1. Stop Distance running
A 60 Yard dash is a relatively short sprint. There is very little aerobic component to a sprint at this distance. Be very careful not to let your speed training sessions turn into conditioning. You should always allow for adequate rest times.
It should go without saying that distance running will not help you improve your 60 time. Distance runners tend have short hip flexors, weak glutes, and overall poor hip mobility.
2. Develop a Drive Phase
The drive phase is the acceleration portion of a sprint. It's taught all the time in track, but for some reason it gets lost on baseball players.
An experienced sprinter can drive for up to 40 to 50 yards. The goal should be to accelerate as long as possible and slowly rise up like an airplane at takeoff. The longer you can accelerate the faster your top speed will be.
During the drive phase the eyes should be down, the shin angle ideally around 45 degrees, and the foot should strike the ground directly underneath, or slightly behind the hips. The goal is to be powerful, and get triple extension from the ankle, knee, and hip.
Sled pushes and drags are a great tool for acceleration development because it will put you in the proper acceleration mechanics with hardly any cueing. The sled forces you to run at the proper angle and to drive into the ground.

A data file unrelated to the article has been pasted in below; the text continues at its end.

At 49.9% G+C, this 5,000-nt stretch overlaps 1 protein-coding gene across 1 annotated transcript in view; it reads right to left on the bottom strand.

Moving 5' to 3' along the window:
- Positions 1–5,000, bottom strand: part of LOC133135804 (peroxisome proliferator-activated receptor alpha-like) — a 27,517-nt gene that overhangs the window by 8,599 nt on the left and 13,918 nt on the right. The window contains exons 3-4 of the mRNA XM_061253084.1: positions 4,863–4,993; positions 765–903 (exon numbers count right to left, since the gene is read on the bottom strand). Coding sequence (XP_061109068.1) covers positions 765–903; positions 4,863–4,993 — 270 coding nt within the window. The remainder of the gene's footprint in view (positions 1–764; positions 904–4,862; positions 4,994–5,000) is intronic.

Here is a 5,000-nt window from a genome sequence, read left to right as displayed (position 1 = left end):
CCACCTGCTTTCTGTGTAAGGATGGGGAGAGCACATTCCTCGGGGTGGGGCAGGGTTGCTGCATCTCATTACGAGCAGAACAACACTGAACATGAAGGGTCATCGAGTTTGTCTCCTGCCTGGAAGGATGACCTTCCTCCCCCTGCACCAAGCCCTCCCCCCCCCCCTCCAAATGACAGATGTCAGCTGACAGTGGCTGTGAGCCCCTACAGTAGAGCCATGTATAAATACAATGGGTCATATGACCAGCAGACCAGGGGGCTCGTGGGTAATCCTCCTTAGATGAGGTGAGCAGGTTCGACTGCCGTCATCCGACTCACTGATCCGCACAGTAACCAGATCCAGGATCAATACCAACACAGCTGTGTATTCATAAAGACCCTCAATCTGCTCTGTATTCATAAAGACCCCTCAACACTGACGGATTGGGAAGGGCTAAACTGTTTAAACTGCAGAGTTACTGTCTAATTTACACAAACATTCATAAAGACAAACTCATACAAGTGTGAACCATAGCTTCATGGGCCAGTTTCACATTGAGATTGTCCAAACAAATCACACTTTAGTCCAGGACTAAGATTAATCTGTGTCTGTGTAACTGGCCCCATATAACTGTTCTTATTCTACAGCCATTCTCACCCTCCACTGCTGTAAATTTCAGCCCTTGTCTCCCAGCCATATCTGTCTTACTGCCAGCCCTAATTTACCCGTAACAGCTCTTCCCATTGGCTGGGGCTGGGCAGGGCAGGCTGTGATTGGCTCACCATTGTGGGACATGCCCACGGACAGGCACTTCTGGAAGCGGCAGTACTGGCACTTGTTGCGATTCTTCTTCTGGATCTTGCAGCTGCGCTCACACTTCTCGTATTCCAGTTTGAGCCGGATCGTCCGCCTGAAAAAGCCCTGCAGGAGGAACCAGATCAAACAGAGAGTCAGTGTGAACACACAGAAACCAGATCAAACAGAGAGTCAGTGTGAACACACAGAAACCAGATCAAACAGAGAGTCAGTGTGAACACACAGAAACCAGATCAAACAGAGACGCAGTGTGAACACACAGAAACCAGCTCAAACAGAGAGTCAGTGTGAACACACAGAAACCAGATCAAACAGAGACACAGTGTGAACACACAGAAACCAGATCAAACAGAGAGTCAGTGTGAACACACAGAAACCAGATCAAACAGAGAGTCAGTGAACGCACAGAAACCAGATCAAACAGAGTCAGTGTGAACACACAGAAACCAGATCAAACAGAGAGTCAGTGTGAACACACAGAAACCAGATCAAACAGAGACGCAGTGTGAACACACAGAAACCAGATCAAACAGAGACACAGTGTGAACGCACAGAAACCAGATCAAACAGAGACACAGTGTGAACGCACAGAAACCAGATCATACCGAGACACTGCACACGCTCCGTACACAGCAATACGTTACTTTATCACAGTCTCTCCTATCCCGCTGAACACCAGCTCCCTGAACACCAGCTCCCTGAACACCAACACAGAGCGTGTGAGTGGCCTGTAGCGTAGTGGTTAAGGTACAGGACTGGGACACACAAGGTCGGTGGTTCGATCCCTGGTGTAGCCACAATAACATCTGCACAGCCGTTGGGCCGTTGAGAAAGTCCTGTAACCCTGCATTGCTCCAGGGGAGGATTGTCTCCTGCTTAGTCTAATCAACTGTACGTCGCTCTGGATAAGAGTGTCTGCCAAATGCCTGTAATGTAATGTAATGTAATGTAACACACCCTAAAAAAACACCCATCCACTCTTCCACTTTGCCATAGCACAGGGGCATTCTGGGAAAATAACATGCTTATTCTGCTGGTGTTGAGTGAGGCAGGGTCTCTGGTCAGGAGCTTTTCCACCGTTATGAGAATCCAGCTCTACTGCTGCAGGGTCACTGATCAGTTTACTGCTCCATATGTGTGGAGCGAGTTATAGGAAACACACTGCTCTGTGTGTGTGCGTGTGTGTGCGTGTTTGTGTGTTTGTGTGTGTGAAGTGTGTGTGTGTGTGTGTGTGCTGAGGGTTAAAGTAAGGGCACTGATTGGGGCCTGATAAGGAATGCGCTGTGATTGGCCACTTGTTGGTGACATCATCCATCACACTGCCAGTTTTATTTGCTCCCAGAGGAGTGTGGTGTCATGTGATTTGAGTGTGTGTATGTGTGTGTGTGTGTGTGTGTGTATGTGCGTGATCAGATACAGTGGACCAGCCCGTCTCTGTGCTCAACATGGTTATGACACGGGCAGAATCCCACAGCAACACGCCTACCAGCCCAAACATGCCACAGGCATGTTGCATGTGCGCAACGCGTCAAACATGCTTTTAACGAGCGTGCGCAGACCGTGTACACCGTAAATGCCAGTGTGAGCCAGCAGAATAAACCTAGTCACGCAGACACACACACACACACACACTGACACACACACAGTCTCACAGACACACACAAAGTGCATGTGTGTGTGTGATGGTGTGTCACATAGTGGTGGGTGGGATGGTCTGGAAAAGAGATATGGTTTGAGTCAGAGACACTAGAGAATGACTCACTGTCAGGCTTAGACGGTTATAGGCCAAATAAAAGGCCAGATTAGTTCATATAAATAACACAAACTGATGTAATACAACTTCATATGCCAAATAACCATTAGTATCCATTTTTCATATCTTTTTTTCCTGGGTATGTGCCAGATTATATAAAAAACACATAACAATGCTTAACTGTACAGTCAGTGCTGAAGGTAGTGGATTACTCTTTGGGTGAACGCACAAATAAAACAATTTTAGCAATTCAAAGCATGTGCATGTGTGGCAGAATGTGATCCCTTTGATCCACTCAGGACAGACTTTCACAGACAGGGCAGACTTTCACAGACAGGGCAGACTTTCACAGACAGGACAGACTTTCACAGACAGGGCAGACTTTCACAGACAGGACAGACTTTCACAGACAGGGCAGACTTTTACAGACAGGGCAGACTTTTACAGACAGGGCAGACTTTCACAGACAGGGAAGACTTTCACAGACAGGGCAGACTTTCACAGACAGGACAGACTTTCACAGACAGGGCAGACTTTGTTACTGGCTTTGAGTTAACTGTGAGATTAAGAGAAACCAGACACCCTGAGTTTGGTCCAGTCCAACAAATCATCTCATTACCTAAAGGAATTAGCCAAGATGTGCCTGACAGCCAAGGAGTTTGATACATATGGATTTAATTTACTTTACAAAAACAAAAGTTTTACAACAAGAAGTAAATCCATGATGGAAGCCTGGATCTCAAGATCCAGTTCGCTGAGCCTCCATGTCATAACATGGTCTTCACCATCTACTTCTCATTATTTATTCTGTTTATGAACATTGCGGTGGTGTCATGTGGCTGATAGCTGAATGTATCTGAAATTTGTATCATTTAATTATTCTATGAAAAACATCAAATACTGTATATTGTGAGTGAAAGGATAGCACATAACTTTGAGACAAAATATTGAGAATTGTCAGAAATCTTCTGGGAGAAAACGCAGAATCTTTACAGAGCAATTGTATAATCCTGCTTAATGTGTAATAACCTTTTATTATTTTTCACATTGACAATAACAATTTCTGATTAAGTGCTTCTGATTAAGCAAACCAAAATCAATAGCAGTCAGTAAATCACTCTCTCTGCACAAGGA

3. Get Stronger
This is what the glutes and hamstrings look like on an elite level sprinter. If you're not spending a considerable amount of time in the weight room you're doing it wrong.
4. Stop Worrying About Quick Feet
Speed equals distance over time. Quick feet are essentially useless if you don't go anywhere. Focusing on getting a powerful drive from the hips is going to increase stride length and is far more beneficial.
Our ground contact time should be longest at the start and slowly decrease as we accelerate. Quick feet without any force application is just spinning your wheels, and you're not going anywhere.
As you slowly start to come up out of your drive phase let yourself relax. It should almost feel as if you're floating.... A relaxed muscle is a fast muscle.
One of the biggest mistakes I see is athlete's muscling up to try and run faster. This is wasted energy. The face, neck, and shoulders should all be relaxed.
Fast people make it look easy.